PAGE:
And, since the boys were practically born NRA Life members, there’s hope that the youngsters will someday do their part to protect what they cherish, to keep the Second Amendment flame alive. Obviously Hunter and Chase will receive ample guidance in this regard. Bill and Laura’s work with disabled shooters has been exemplary, and their generosity in helping fund NRA programs is symbolized by those NRA Golden Ring of Freedom jackets that seem such a perfect fit. The website that brought these two together deserves a standing ovation. But then it did get a little help from the folks at Krieghoff.

The National Rifle Association’s 2013 National Disability Awareness Shoot grew out of a desire to showcase NRA’s 20-plus years of promoting and providing disabled shooting programs.

“We also wanted to raise funds for the Shooters with Disabilities Endowment,” Bill Bachenberg said. When the smoke cleared, it was obvious to all concerned that these objectives had been more than met.

When NRA first broached the idea of a national event, Bill and Laura Bachenberg volunteered to hold the event at their Lehigh Valley Sporting Clays facility. “We decided to make sure that the disabled community was actively involved, that the event raised awareness of challenges facing disabled shooters, and that we had an opportunity to listen to, and learn from, all the participants,” Bill said. From the onset, Bachenberg felt that the event needed to be a very unique one. “We wanted the shoot to be special,” he said. “It needed to be, to attract supporters for future events, and to capture the attention of the disabled community.”

Disabled shooters enjoy a day of outdoor fun at the 2013 National Disability Awareness Shoot.

According to Bill and Laura, they had already made several course improvements to facilitate disabled shooters, and wanted to do more. “We figured we could learn a lot from hosting a shoot of this magnitude,” Bill said. As the planning process began to take shape, an event that started as a traditional, one-day sporting clays shoot morphed into a one-of-a-kind, two-day event that, according to Bachenberg, “far exceeded everyone’s expectations.”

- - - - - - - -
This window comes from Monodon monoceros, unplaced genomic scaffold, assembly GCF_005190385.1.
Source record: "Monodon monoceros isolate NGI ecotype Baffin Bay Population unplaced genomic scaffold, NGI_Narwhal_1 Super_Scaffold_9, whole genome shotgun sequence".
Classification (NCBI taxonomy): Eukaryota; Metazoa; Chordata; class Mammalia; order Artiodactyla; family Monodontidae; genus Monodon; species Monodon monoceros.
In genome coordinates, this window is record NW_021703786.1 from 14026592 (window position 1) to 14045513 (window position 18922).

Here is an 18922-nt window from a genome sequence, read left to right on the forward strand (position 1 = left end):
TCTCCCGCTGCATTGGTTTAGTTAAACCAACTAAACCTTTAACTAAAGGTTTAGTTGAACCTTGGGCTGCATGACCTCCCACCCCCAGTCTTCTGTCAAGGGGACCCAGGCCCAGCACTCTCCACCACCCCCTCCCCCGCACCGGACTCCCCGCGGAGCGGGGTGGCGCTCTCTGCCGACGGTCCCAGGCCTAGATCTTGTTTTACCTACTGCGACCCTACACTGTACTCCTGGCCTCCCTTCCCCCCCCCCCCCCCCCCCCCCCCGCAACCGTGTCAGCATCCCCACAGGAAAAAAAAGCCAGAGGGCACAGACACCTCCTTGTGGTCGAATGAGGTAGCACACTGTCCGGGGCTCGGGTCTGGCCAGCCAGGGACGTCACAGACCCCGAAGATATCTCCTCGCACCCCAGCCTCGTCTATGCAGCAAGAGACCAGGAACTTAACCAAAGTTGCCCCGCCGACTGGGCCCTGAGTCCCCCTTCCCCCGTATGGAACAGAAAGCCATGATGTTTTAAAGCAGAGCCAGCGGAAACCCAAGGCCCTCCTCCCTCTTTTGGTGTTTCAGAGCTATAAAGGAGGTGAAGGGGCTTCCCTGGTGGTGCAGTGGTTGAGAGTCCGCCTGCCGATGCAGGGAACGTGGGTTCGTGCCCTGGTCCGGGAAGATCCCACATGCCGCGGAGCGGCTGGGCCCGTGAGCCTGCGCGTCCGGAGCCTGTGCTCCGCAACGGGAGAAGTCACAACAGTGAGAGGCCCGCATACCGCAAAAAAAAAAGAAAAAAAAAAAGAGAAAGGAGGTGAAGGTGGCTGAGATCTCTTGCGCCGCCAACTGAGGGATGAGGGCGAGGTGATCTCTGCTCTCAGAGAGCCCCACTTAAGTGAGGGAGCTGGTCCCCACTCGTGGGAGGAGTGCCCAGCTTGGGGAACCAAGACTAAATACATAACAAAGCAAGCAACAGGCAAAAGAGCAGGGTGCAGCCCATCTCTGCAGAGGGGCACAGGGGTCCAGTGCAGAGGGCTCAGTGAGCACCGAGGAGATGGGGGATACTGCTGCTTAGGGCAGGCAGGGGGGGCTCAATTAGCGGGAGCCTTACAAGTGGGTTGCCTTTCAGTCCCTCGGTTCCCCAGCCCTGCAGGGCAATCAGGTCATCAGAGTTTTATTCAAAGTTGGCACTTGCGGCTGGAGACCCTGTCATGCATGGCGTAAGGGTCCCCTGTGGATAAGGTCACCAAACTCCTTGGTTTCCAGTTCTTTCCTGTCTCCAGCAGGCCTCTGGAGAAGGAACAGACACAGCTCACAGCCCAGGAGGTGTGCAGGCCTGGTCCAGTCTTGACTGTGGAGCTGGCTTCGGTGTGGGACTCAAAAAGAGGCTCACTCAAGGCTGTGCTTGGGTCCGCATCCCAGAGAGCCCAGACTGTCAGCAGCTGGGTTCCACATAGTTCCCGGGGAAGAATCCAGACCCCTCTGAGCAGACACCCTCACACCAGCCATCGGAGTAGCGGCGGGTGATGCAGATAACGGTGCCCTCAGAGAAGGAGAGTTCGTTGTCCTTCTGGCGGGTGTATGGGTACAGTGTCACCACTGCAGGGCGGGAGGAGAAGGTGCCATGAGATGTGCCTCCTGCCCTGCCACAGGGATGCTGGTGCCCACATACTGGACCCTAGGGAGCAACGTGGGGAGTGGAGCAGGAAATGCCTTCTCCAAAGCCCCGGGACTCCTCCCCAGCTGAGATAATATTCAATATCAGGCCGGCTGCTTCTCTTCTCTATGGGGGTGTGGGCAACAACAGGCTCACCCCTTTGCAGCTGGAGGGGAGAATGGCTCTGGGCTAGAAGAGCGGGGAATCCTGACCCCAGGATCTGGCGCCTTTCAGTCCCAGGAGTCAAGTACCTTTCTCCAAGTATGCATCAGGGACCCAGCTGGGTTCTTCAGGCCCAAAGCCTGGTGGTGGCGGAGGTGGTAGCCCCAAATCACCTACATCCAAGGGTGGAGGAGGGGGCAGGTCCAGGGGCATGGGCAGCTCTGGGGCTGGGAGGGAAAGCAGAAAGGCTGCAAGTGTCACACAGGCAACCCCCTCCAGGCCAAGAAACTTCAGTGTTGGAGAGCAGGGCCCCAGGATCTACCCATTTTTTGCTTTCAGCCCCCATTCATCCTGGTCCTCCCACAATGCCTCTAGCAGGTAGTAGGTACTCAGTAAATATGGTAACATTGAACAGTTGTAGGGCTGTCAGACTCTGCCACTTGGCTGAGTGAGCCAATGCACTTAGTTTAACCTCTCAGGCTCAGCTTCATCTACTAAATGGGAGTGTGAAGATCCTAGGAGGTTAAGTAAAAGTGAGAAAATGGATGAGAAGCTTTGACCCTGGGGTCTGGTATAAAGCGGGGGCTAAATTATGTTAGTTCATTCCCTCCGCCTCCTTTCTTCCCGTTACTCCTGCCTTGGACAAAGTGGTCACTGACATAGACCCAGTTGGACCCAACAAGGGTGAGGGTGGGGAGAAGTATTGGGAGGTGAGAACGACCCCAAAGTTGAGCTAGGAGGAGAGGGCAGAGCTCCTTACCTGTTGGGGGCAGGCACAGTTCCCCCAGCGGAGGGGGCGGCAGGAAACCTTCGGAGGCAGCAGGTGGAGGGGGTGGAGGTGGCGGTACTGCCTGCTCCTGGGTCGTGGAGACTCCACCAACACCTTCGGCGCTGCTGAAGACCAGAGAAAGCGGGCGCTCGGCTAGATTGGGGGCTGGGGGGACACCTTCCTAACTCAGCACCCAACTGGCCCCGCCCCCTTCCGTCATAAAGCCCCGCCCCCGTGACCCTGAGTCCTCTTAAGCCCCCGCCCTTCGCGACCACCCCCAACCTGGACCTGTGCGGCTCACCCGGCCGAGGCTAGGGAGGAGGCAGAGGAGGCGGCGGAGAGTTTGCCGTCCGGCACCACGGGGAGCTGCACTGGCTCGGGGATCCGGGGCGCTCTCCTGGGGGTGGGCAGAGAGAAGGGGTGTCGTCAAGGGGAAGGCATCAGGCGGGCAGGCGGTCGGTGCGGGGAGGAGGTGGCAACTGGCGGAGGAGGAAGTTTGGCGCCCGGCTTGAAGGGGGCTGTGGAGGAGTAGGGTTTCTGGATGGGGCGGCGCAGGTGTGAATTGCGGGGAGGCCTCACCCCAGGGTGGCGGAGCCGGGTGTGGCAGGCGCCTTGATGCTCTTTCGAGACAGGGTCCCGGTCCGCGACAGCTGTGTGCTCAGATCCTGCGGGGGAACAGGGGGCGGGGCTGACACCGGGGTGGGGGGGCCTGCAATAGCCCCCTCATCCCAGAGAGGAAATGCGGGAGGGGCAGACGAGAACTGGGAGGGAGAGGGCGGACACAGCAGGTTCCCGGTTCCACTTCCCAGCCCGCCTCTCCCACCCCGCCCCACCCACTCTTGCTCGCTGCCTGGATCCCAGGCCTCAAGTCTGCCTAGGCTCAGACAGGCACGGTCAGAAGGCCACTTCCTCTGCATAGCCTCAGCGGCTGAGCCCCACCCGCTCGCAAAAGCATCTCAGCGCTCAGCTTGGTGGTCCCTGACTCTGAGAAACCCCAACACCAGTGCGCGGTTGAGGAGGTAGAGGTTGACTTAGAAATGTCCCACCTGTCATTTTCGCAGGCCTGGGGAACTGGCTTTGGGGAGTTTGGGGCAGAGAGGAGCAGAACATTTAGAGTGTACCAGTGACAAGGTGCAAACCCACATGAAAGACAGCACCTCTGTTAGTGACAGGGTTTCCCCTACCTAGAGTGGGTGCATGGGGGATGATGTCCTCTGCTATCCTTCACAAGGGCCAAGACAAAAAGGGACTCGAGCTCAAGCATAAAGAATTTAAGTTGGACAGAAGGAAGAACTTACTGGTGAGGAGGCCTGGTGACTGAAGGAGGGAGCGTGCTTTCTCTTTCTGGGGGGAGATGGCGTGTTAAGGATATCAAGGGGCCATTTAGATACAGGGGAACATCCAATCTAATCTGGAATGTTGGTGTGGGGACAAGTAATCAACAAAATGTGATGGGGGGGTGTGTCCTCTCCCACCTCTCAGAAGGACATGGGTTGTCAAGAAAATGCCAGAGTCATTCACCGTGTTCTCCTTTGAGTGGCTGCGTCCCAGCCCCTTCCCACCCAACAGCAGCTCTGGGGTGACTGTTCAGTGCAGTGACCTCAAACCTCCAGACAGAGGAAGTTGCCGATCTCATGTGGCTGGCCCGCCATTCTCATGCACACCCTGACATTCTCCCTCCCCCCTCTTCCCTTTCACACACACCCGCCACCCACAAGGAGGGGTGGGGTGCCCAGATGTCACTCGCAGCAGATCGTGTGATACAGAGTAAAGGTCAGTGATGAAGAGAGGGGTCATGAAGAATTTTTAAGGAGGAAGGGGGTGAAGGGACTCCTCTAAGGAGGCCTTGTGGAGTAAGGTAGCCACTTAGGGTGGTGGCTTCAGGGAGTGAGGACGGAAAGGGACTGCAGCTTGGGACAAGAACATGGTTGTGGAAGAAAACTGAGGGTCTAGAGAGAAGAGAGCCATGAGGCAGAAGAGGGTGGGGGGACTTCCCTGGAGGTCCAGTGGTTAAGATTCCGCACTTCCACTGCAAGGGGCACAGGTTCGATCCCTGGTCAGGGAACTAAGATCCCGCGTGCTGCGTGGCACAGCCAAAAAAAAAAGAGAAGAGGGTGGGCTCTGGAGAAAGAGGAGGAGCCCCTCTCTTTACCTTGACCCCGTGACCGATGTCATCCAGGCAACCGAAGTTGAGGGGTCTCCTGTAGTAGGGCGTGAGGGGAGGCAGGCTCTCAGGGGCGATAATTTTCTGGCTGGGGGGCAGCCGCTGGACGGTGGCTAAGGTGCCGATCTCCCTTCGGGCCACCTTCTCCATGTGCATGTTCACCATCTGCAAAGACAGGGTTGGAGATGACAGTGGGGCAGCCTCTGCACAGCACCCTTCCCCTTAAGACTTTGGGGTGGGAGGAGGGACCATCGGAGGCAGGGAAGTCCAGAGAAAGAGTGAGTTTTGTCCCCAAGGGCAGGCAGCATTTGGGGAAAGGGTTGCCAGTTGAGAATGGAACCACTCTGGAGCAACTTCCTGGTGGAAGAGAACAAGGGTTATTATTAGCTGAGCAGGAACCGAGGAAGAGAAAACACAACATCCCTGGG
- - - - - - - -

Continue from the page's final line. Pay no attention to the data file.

“Every minute was exhilarating and contagious,” Bill said. “But I felt there were a couple of highlights, at least for me. For example, Sunday afternoon’s disability shooting clinic turned into an intimate, 45-minute question and answer session with the participants. It was very moving to hear their stories of personal strength, challenges and experiences.

“I felt that our disabled guests were overwhelmed by the fact that the NRA truly cared about their special needs, and actually wanted to do more than just talk,” he added. “As one pointed out, ‘Why should we live lesser lives just because we have disabilities?'”

Another moving moment occurred when a disabled shooter used one of the event’s motorized track wheelchairs to achieve a standing position for the first time in nine years. “You should have seen his smile,” Bachenberg said.

“I found out that we have a real opportunity to better involve the disabled community with the shooting sports,” Bachenberg said. “At the same time, I discovered that we have a lot of work ahead of us when it comes to understanding this segment of the shooting population and providing for their needs. Fortunately, the event helped me see that the disabled community is open to more involvement in shooting, especially the kinds of programs that only the NRA has the experience and expertise to deliver.”

Bachenberg thanked a number of sponsors, including Certified Angus Beef, Bear Creek Mountain Resort, Remington Firearms, White Flyer clay targets, Krieghoff International, entertainers Craig Morgan, Sara Beth and Samantha Landrum.